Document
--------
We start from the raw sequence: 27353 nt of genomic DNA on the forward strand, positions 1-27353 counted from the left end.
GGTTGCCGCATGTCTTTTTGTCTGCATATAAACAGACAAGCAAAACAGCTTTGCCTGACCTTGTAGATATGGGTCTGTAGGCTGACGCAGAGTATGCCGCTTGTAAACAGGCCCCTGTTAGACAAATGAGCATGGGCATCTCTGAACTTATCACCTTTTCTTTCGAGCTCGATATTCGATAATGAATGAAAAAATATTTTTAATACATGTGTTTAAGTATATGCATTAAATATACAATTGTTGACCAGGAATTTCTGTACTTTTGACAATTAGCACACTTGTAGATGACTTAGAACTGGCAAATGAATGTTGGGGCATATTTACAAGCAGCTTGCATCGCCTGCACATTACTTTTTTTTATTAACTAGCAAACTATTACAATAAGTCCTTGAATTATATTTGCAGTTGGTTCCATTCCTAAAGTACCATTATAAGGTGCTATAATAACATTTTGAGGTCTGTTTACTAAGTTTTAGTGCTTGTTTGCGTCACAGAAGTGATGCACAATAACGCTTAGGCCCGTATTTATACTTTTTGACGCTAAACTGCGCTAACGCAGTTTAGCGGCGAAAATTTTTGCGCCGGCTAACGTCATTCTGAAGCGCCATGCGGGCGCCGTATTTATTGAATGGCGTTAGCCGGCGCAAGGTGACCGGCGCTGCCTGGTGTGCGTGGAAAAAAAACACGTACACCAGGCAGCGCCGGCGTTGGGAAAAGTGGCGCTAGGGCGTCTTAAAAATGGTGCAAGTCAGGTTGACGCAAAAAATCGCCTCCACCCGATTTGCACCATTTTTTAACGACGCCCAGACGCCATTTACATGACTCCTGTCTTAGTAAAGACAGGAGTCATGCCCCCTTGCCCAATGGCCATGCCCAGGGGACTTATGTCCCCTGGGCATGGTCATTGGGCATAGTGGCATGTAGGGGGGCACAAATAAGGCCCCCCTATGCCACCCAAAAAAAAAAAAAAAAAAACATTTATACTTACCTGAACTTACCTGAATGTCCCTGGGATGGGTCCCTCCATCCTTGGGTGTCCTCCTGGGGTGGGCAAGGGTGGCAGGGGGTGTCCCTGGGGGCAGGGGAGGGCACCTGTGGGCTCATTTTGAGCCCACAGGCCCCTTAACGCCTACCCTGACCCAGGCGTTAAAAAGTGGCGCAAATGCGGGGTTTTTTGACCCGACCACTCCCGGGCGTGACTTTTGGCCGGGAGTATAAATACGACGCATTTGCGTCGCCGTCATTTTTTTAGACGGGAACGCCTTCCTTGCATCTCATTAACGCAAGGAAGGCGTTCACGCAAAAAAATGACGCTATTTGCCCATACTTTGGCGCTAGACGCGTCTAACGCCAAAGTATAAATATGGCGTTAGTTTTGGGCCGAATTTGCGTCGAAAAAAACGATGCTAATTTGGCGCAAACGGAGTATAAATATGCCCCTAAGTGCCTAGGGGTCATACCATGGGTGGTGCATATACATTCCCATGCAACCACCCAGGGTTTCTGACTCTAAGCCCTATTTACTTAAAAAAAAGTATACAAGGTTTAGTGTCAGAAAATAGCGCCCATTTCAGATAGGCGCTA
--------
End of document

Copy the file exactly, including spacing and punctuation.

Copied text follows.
We start from the raw sequence: 27353 nt of genomic DNA on the forward strand, positions 1-27353 counted from the left end.
GGTTGCCGCATGTCTTTTTGTCTGCATATAAACAGACAAGCAAAACAGCTTTGCCTGACCTTGTAGATATGGGTCTGTAGGCTGACGCAGAGTATGCCGCTTGTAAACAGGCCCCTGTTAGACAAATGAGCATGGGCATCTCTGAACTTATCACCTTTTCTTTCGAGCTCGATATTCGATAATGAATGAAAAAATATTTTTAATACATGTGTTTAAGTATATGCATTAAATATACAATTGTTGACCAGGAATTTCTGTACTTTTGACAATTAGCACACTTGTAGATGACTTAGAACTGGCAAATGAATGTTGGGGCATATTTACAAGCAGCTTGCATCGCCTGCACATTACTTTTTTTTATTAACTAGCAAACTATTACAATAAGTCCTTGAATTATATTTGCAGTTGGTTCCATTCCTAAAGTACCATTATAAGGTGCTATAATAACATTTTGAGGTCTGTTTACTAAGTTTTAGTGCTTGTTTGCGTCACAGAAGTGATGCACAATAACGCTTAGGCCCGTATTTATACTTTTTGACGCTAAACTGCGCTAACGCAGTTTAGCGGCGAAAATTTTTGCGCCGGCTAACGTCATTCTGAAGCGCCATGCGGGCGCCGTATTTATTGAATGGCGTTAGCCGGCGCAAGGTGACCGGCGCTGCCTGGTGTGCGTGGAAAAAAAACACGTACACCAGGCAGCGCCGGCGTTGGGAAAAGTGGCGCTAGGGCGTCTTAAAAATGGTGCAAGTCAGGTTGACGCAAAAAATCGCCTCCACCCGATTTGCACCATTTTTTAACGACGCCCAGACGCCATTTACATGACTCCTGTCTTAGTAAAGACAGGAGTCATGCCCCCTTGCCCAATGGCCATGCCCAGGGGACTTATGTCCCCTGGGCATGGTCATTGGGCATAGTGGCATGTAGGGGGGCACAAATAAGGCCCCCCTATGCCACCCAAAAAAAAAAAAAAAAAAACATTTATACTTACCTGAACTTACCTGAATGTCCCTGGGATGGGTCCCTCCATCCTTGGGTGTCCTCCTGGGGTGGGCAAGGGTGGCAGGGGGTGTCCCTGGGGGCAGGGGAGGGCACCTGTGGGCTCATTTTGAGCCCACAGGCCCCTTAACGCCTACCCTGACCCAGGCGTTAAAAAGTGGCGCAAATGCGGGGTTTTTTGACCCGACCACTCCCGGGCGTGACTTTTGGCCGGGAGTATAAATACGACGCATTTGCGTCGCCGTCATTTTTTTAGACGGGAACGCCTTCCTTGCATCTCATTAACGCAAGGAAGGCGTTCACGCAAAAAAATGACGCTATTTGCCCATACTTTGGCGCTAGACGCGTCTAACGCCAAAGTATAAATATGGCGTTAGTTTTGGGCCGAATTTGCGTCGAAAAAAACGATGCTAATTTGGCGCAAACGGAGTATAAATATGCCCCTAAGTGCCTAGGGGTCATACCATGGGTGGTGCATATACATTCCCATGCAACCACCCAGGGTTTCTGACTCTAAGCCCTATTTACTTAAAAAAAAGTATACAAGGTTTAGTGTCAGAAAATAGCGCCCATTTCAGATAGGCGCTA